So now lets do an extraction

tar –xzvf ossec-hids-2.8.3.tar.gz

We now have a folder called ossec-hids-2.8.3. Go into this folder and then run

./install.sh

Once you run, you will be given a series of questions. Default should be fine for most, and you should just select ‘agent’ and also key in the server (Alienvault) IP address. Now if you are running a separate Alienvault setup (non-AIO), then this IP address is actually the address of your SENSOR. Not Alienvault Server. So don’t get mixed up. The Sensor is the Server. Hm.

So everything ready, fingers crossed, just go ahead and install. There will be a lot of text filling your screen but the important thing is that there is no ERROR or WARNING (well warning ain’t bad), but at the end you should have a welcome note stating

 Thanks for using the OSSEC HIDS.
 If you have any question, suggestion or if you find any bug, contact us 
at contact@ossec.net or using our public maillist at ossec-list@ossec.net 
(http://www.ossec.net/main/support/ ).

Press enter and you should be out of the installation. Congratulations!

You are not done yet. You still need to get Alienvault to talk to your box. The steps are as follows:

a) Generate an Agent Key from Alienvault

Go to your Alienvault AIO or your Server (since a standard sensor has no GUI, remember?).

Environment->Detection->Agents

Click “Add Agent”

Select the host from the list (It should be there automatically, but if it’s not just add it there through the asset list).

So now the agent has been created but you should see it as “Disconnected” from the list. Click the little Key sign that says “Extract Key”.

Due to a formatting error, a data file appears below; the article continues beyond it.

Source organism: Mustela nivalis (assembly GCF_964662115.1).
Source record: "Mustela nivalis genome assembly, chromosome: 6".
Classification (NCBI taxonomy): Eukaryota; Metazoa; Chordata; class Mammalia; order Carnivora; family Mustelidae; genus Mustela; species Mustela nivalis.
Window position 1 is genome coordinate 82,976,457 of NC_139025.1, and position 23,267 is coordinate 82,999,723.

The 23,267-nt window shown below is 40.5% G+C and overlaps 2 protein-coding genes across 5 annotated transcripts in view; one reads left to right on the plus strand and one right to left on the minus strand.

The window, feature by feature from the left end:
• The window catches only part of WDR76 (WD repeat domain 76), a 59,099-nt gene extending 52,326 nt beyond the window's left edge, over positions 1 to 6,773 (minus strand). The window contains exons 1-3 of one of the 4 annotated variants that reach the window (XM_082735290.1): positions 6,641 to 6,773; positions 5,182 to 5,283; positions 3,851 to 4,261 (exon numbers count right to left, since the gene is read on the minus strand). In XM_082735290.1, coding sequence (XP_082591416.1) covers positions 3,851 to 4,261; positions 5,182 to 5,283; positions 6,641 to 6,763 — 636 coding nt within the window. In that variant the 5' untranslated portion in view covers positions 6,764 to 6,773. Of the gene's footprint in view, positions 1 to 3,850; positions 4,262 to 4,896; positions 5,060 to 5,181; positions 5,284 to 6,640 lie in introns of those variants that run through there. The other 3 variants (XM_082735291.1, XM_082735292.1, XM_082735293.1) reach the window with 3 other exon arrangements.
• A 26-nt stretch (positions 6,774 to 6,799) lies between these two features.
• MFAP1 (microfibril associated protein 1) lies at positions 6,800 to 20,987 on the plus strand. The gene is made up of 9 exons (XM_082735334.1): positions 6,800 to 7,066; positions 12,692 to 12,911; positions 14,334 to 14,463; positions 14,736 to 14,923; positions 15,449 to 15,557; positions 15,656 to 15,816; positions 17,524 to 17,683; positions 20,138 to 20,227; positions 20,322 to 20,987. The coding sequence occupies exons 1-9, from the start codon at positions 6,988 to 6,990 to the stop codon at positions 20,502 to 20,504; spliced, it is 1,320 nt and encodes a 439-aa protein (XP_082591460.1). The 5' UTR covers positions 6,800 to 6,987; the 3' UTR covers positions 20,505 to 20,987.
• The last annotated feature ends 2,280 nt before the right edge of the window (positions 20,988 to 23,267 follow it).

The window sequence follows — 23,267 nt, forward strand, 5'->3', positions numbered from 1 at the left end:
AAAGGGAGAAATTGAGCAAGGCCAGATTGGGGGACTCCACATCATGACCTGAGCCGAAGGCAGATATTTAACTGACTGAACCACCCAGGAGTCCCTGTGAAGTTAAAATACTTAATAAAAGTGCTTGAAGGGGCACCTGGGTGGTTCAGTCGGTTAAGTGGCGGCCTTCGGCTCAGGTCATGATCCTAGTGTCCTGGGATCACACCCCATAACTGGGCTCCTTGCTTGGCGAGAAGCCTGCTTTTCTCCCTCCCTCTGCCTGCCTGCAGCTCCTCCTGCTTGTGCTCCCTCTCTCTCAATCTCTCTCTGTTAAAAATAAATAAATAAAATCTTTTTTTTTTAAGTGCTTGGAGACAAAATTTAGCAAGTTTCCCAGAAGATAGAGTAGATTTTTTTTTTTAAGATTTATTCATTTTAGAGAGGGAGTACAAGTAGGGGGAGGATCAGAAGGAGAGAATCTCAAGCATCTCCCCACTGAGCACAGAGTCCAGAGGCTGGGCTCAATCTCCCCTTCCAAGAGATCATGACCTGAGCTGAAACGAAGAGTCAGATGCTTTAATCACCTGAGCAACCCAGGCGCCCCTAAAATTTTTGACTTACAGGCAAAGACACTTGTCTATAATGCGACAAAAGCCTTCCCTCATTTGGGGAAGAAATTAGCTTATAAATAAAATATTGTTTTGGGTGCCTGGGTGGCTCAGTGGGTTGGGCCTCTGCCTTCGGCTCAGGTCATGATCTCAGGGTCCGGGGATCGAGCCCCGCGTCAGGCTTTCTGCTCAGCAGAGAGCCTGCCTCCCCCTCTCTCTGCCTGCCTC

You should see something like

Agent key information for '2' is:

MiBIb3N0LTE5Mi0xNjgtMC01MCAxOTIuMTY4LjAuNTAgMDBmYzI0MzUyNzg4N.....etc
The garbled message is the key. So go ahead and highlight and copy it.

b) Import the key into the agent system

Go back to your agent system and head over to /var/ossec/bin and run

./manage-agents

Type in ‘I’ to import

Paste the whole key into the screen and confirm adding it.

Quit and then restart by going

/var/ossec/bin

And

./ossec-control restart

c) Restarting HIDS on the server

On the server head over to

Environment->Detection->HIDS Control

On the right side, click “Restart” the HIDS and you should be fine.

d) Check the Agent Logs

Head back to the agent system and check the logs

cd /var/ossec/logs
more ossec.log

You should (hopefully!) see

INFO: Connected to the server (192.168.0.xxx:1514).

where xxx is your server IP address.

Back in the USM server you will be able to see that now the agent is “Active”.

In the next article we will see if we can get the FIM to work.

PDPA and the Tale of the Telemarketer

We were working very late on Saturday to roll out a PCI manual for some of our merchant clients, so I only slept at around 4.30 am. I am usually up on Sunday around 9.30 am at the latest due to my kids utilising my body as a trampoline which I can probably ignore for about 15 minutes before being entirely awoken, but 5 hours of sleep is pretty good so I will take that regardless.

At around 9 am unfortunately, my phone rang and I saw a number I didn’t recognise. Thinking this could be an emergency, I picked up the call and on the other line, this unrecognised voice chirpily said, “Hi, I am calling from <name of telco> and I would like to do a marketing survey with you!”

“Do you know it’s a Sunday?”

“Yes, it is a Sunday, I know!”

“Don’t you realise that you shouldn’t be telemarketing me on a Sunday morning?”

“We believe that you would be too busy on a weekday, sir, that’s why I am calling you on a Sunday!”

“Well, I am too busy now on a Sunday. Goodbye.”

And I hung up.

Now, I was fuming, because I just felt it was completely distasteful and disrespectful for them to be calling me up on a Sunday morning because they think I would reject them on a weekday. They think they will get me on a better mood on a Sunday morning?!